Leonard and Jessie came for a panel discussion to discuss today’s film criticism in the age of the internet and Rotten Tomatoes. Leonard spoke about the importance of film critics having the knowledge of film history, and what came before in order to give new films some context as well as some perspective. He cited legendary critics such as Siskel and Ebert, as well as Pauline Kael who had that knowledge and helped them create powerful arguments for films they would be critiquing.
Along with that, Leonard and Jessie also regaled the audience with classic stories of some celebrity encounters. Whether it was with Al Pacino who recently guested on the duo’s podcast “Maltin on Movies” or Mel Brooks who Leonard remembered meeting in 1964 in a movie theatre while watching a short film called “The Critic” which played right before “Dr. Strangelove”. The crowd was eating up all of the great conversation, and the panel actually went a half an hour longer than scheduled. Personally I could’ve sat in the theatre all day listening to the father and daughter team tell more stories, and give more opinions, they were a lively and entertaining duo.
At the end of it, Leonard took some pictures with fans in the lobby, and I was able to tell Jessie how much it meant to me to have an article published on the Leonard Maltin website under their New Voices banner. The New Voices was started by Jessie and Leonard as a response to the growing concern of more inclusion in the film critic community. The fact remains that most critics who review movies are still mostly white men, which includes Leonard himself, as well as ,,,,me I guess (although I’ve never been paid). However New Voices is set up to include anyone who just wants write about movies, or television and the website gives them that exposure as more experience in the writing field. I know speaking for myself, I was able to email Jessie my back and forth, as she would help me edit my piece into a much more cohesive article. I personally recommend it to all of my fellow film writers out there who have the same passion I do. It was definitely something that gave me more confidence to explore new film terrain such as this festival which I have learned a lot from.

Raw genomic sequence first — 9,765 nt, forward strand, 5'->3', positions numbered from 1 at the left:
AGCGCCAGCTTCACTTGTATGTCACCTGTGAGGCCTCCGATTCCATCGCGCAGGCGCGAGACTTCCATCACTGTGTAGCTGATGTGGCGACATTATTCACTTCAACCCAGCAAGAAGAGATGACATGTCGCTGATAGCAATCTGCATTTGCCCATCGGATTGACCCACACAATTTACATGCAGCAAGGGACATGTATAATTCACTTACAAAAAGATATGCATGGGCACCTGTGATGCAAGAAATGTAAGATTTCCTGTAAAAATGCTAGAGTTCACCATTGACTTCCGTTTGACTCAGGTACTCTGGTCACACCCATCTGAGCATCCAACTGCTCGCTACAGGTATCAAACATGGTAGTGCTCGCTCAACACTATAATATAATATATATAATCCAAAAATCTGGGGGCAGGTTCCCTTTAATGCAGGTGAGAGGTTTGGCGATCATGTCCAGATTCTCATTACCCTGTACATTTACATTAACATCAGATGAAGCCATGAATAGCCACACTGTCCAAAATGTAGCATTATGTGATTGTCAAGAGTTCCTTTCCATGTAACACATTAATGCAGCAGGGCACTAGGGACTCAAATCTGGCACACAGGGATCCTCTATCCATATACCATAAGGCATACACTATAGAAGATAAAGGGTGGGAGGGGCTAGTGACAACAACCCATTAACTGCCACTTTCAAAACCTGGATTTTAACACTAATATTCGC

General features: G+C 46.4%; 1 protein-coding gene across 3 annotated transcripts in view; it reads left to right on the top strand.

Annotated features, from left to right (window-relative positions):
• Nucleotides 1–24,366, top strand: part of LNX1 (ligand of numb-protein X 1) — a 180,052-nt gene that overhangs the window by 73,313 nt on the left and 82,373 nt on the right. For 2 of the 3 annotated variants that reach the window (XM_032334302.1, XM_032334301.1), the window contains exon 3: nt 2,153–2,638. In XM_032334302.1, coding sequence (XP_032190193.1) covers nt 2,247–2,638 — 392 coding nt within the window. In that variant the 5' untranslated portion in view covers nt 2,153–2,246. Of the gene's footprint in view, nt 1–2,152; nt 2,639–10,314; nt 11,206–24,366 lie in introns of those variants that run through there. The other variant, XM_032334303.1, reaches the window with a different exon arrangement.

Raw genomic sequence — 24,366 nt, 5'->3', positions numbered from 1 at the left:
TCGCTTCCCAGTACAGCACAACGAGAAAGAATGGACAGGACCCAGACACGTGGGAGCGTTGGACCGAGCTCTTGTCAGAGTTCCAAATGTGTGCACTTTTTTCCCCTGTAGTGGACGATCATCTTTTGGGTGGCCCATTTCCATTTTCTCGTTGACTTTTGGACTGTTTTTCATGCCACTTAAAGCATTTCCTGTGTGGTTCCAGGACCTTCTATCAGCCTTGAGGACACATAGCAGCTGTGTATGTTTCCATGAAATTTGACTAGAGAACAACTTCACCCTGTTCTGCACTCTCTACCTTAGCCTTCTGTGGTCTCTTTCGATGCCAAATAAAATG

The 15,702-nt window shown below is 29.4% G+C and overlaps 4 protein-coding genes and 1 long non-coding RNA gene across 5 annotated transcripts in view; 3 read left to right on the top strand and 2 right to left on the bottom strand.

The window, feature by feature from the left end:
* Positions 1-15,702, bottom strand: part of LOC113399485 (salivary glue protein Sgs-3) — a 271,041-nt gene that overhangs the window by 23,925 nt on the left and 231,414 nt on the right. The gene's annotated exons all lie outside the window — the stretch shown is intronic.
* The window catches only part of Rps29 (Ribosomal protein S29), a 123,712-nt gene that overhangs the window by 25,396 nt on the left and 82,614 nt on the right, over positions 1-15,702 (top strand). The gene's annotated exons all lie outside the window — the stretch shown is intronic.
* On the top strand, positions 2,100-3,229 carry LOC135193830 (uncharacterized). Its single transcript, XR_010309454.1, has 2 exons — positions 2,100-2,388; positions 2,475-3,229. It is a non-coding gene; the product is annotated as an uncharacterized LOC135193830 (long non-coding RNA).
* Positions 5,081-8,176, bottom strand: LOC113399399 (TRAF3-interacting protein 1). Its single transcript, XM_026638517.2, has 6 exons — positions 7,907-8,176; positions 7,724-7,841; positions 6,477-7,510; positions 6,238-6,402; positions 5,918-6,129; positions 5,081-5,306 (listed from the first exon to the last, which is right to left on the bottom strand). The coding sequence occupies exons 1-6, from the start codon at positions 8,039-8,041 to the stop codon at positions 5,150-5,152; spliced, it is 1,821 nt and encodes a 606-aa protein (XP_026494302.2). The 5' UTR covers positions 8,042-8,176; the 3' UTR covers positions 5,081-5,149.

The one thing, I know I can take away from this whole experience is I need to get a better phone. I have held off on getting a new phone for so long because I’m not much of a photographer, and I don’t take many photos. I usually just use my phone as a….well phone, but I learned right away that my pictures were not up to snuff at the red carpet. So I intend to get a new phone by the end of this week, in my quest to take this film writing thing a bit more seriously.
With that, I will say thank you #Calgaryfilm, I hope to see you next year, or maybe….Toronto?
For those of you who have missed my reviews on the films I saw at the Festival here are links to those pieces.